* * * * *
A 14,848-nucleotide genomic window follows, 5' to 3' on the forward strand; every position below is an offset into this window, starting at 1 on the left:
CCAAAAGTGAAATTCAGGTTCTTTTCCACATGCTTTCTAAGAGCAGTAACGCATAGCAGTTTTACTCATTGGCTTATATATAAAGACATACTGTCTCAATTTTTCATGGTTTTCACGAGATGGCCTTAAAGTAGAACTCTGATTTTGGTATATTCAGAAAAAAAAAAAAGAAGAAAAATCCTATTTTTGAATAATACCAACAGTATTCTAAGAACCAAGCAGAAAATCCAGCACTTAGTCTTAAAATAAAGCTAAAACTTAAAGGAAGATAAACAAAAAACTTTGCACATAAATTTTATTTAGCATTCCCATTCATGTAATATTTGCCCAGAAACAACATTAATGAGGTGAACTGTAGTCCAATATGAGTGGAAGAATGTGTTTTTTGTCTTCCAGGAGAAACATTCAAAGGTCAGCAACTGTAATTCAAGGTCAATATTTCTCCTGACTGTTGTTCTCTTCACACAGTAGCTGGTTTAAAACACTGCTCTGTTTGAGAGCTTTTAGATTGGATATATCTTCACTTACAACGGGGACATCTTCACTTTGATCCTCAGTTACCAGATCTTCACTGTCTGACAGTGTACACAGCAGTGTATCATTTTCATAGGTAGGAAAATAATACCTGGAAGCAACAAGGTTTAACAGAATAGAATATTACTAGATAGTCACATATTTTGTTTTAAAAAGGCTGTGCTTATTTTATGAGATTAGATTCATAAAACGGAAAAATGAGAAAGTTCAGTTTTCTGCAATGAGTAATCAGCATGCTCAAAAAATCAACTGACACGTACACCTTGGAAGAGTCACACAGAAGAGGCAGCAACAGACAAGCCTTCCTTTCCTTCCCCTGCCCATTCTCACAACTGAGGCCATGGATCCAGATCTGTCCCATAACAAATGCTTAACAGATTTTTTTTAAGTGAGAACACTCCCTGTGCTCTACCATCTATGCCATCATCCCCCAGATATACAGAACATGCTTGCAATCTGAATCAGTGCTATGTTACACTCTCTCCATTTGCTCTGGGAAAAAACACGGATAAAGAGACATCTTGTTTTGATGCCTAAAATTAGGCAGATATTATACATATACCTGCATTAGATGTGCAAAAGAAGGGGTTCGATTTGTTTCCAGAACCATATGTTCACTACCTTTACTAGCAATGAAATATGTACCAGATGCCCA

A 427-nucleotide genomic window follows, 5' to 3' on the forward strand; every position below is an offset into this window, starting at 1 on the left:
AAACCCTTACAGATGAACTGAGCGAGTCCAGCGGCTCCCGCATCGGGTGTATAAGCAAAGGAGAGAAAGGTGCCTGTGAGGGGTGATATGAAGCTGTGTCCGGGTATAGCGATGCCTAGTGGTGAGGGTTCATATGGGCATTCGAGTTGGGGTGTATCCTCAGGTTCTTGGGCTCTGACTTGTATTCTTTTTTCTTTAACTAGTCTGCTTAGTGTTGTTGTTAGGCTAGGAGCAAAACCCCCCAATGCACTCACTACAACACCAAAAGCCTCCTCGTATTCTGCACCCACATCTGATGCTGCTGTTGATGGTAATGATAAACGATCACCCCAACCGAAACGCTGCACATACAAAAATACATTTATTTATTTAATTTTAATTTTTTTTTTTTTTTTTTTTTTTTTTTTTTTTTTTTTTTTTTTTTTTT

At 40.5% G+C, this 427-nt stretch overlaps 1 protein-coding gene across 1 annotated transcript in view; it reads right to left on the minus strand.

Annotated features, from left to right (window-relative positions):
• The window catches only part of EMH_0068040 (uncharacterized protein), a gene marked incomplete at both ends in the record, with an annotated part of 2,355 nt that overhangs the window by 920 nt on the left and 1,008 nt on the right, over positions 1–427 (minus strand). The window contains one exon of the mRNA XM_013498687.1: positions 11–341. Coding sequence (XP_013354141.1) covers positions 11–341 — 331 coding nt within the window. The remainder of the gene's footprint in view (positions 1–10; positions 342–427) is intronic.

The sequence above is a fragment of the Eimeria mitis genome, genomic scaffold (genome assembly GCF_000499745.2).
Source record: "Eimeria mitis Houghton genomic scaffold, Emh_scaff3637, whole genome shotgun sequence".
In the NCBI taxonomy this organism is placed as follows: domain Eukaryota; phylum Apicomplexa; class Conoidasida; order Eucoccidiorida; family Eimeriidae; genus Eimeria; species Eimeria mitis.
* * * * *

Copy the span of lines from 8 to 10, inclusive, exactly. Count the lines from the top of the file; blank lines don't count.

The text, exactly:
The sequence above is a fragment of the Eimeria mitis genome, genomic scaffold (genome assembly GCF_000499745.2).
Source record: "Eimeria mitis Houghton genomic scaffold, Emh_scaff3637, whole genome shotgun sequence".
In the NCBI taxonomy this organism is placed as follows: domain Eukaryota; phylum Apicomplexa; class Conoidasida; order Eucoccidiorida; family Eimeriidae; genus Eimeria; species Eimeria mitis.